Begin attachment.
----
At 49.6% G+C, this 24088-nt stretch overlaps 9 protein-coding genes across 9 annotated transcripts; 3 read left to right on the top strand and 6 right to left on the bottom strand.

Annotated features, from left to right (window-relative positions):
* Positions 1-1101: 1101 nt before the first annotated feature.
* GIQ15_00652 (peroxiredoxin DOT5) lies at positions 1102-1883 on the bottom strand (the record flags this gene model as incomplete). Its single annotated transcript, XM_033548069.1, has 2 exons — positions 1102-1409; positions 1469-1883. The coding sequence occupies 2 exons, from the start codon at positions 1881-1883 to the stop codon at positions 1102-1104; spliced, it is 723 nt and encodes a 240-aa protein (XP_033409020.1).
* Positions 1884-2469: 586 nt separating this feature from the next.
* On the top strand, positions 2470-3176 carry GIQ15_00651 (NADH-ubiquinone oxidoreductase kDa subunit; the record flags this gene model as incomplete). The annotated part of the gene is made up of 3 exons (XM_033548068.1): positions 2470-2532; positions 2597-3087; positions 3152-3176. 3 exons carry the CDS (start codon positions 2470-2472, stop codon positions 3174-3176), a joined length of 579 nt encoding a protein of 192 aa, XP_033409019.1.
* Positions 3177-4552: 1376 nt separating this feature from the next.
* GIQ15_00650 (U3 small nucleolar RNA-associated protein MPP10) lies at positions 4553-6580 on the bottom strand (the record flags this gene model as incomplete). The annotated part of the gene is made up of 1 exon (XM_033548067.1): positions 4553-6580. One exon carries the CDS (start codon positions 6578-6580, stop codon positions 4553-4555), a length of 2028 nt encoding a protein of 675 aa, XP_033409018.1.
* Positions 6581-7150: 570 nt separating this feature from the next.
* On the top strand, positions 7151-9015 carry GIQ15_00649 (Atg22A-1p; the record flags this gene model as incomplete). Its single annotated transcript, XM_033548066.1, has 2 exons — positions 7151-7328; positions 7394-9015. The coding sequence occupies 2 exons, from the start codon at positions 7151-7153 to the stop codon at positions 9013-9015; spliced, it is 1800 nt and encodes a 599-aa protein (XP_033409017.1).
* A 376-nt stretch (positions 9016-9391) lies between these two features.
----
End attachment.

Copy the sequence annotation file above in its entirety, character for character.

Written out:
At 49.6% G+C, this 24088-nt stretch overlaps 9 protein-coding genes across 9 annotated transcripts; 3 read left to right on the top strand and 6 right to left on the bottom strand.

Annotated features, from left to right (window-relative positions):
* Positions 1-1101: 1101 nt before the first annotated feature.
* GIQ15_00652 (peroxiredoxin DOT5) lies at positions 1102-1883 on the bottom strand (the record flags this gene model as incomplete). Its single annotated transcript, XM_033548069.1, has 2 exons — positions 1102-1409; positions 1469-1883. The coding sequence occupies 2 exons, from the start codon at positions 1881-1883 to the stop codon at positions 1102-1104; spliced, it is 723 nt and encodes a 240-aa protein (XP_033409020.1).
* Positions 1884-2469: 586 nt separating this feature from the next.
* On the top strand, positions 2470-3176 carry GIQ15_00651 (NADH-ubiquinone oxidoreductase kDa subunit; the record flags this gene model as incomplete). The annotated part of the gene is made up of 3 exons (XM_033548068.1): positions 2470-2532; positions 2597-3087; positions 3152-3176. 3 exons carry the CDS (start codon positions 2470-2472, stop codon positions 3174-3176), a joined length of 579 nt encoding a protein of 192 aa, XP_033409019.1.
* Positions 3177-4552: 1376 nt separating this feature from the next.
* GIQ15_00650 (U3 small nucleolar RNA-associated protein MPP10) lies at positions 4553-6580 on the bottom strand (the record flags this gene model as incomplete). The annotated part of the gene is made up of 1 exon (XM_033548067.1): positions 4553-6580. One exon carries the CDS (start codon positions 6578-6580, stop codon positions 4553-4555), a length of 2028 nt encoding a protein of 675 aa, XP_033409018.1.
* Positions 6581-7150: 570 nt separating this feature from the next.
* On the top strand, positions 7151-9015 carry GIQ15_00649 (Atg22A-1p; the record flags this gene model as incomplete). Its single annotated transcript, XM_033548066.1, has 2 exons — positions 7151-7328; positions 7394-9015. The coding sequence occupies 2 exons, from the start codon at positions 7151-7153 to the stop codon at positions 9013-9015; spliced, it is 1800 nt and encodes a 599-aa protein (XP_033409017.1).
* A 376-nt stretch (positions 9016-9391) lies between these two features.